Frustrated by regulations that can slow the Home Equity Conversion Mortgage for Purchase program, one Iowa lender decided to employ a unique end-around to help borrowers buy a new-construction home with a reverse mortgage.
Fidelity Bank, based in West Des Moines, Iowa, announced the completion of a “forward” home equity line of credit-to-HECM purchase transaction this week, which allowed the homebuyers to move in as soon as the certificate of occupancy was issued — instead of having to wait for that document just to apply for a HECM.
“The reverse world needs change,” said Cecilia Delgado, director of Fidelity Bank’s reverse mortgage division. “They need innovative thinkers.”
The buyers made a 50% down payment on the newly built $450,000 home and took out a HELOC for the rest, according to Delgado. Then, as soon as the certificate of occupancy was issued, Fidelity paid off the builders and allowed the buyers to move into the home. A little less than two months later, Fidelity arranged for a refinance of the existing loan into a HECM, essentially completing the HECM for Purchase transaction.
Fidelity senior vice president Rick Davis came up with the plan, Delgado said, as a way to innovate the occasionally vexing H4P program. The industry has long called on the Department of Housing and Urban Development to change the rules regarding H4P transactions, which currently prevent borrowers from submitting paperwork until after a certificate of occupancy has been issued for a new property — a factor that has made real estate agents, builders, and buyers skeptical of the process.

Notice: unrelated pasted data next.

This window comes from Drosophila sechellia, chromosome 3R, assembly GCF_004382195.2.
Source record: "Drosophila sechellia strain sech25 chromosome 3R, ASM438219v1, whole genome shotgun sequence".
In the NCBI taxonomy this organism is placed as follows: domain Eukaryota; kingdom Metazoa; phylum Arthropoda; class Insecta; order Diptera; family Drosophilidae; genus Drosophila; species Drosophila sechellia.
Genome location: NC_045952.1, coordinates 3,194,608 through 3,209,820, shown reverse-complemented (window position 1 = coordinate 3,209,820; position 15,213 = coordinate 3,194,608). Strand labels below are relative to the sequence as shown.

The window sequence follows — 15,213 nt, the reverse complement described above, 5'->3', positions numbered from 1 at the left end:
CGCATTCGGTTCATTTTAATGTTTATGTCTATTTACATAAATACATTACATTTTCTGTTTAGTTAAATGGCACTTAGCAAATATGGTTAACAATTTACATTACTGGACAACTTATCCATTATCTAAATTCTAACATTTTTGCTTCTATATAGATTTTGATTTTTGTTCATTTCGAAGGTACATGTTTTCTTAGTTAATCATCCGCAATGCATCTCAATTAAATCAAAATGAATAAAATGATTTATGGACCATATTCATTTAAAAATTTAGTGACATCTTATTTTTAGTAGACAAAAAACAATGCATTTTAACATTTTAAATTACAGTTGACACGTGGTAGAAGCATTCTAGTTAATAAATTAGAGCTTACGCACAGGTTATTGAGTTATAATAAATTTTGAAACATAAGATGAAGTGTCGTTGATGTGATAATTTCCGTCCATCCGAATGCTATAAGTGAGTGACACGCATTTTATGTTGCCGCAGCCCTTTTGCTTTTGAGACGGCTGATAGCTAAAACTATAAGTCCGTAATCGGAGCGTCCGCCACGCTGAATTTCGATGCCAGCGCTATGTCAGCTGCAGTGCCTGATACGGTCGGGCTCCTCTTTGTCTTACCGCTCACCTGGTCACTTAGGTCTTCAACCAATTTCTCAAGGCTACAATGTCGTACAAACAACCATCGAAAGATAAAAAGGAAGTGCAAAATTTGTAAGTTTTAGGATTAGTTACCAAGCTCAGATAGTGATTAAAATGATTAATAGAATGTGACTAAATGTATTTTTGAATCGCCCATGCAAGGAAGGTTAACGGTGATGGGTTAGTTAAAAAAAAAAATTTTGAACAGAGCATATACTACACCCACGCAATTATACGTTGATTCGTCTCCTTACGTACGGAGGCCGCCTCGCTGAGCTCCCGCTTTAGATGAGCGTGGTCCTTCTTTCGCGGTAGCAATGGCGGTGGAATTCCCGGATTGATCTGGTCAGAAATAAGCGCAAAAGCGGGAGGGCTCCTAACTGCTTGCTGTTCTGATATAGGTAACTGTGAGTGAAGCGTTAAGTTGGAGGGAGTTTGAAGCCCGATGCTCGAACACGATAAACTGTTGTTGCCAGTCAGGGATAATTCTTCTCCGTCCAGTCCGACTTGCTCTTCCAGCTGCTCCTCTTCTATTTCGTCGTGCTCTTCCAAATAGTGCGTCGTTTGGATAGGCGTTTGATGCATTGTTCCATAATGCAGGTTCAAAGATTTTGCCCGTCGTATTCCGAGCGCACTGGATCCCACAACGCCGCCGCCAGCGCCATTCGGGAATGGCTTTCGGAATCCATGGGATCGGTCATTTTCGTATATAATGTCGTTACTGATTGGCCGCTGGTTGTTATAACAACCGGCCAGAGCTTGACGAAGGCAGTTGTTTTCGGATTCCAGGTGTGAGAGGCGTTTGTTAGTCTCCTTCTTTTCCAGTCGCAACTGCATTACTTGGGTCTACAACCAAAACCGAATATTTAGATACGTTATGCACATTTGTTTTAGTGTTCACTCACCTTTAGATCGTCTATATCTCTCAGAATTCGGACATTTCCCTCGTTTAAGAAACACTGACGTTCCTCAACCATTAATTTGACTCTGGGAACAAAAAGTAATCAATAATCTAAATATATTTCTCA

“The reverse world is just a little antiquated,” Delgado said. “They do things a little behind the times. We really need innovative thinkers and people that think out of the box.”
Delgado also speculated that the more “manual” nature of the reverse mortgage process may be behind the lack of HECM for Purchase traction, noting that seniors can’t use e-signing tools and face more stringent vetting.
Fidelity already has four more of these HELOC for Purchase transactions in the works, including one where the buyers are receiving a significant portion of their down payment from family members — something that Delgado said would be far harder to document under the regular H4P process.
“It’s a win-win situation for everybody, but most importantly, the borrower is able to move in right away,” Delgado said. “We’ve now opened it up.”
Written by Alex SpankoPrint Article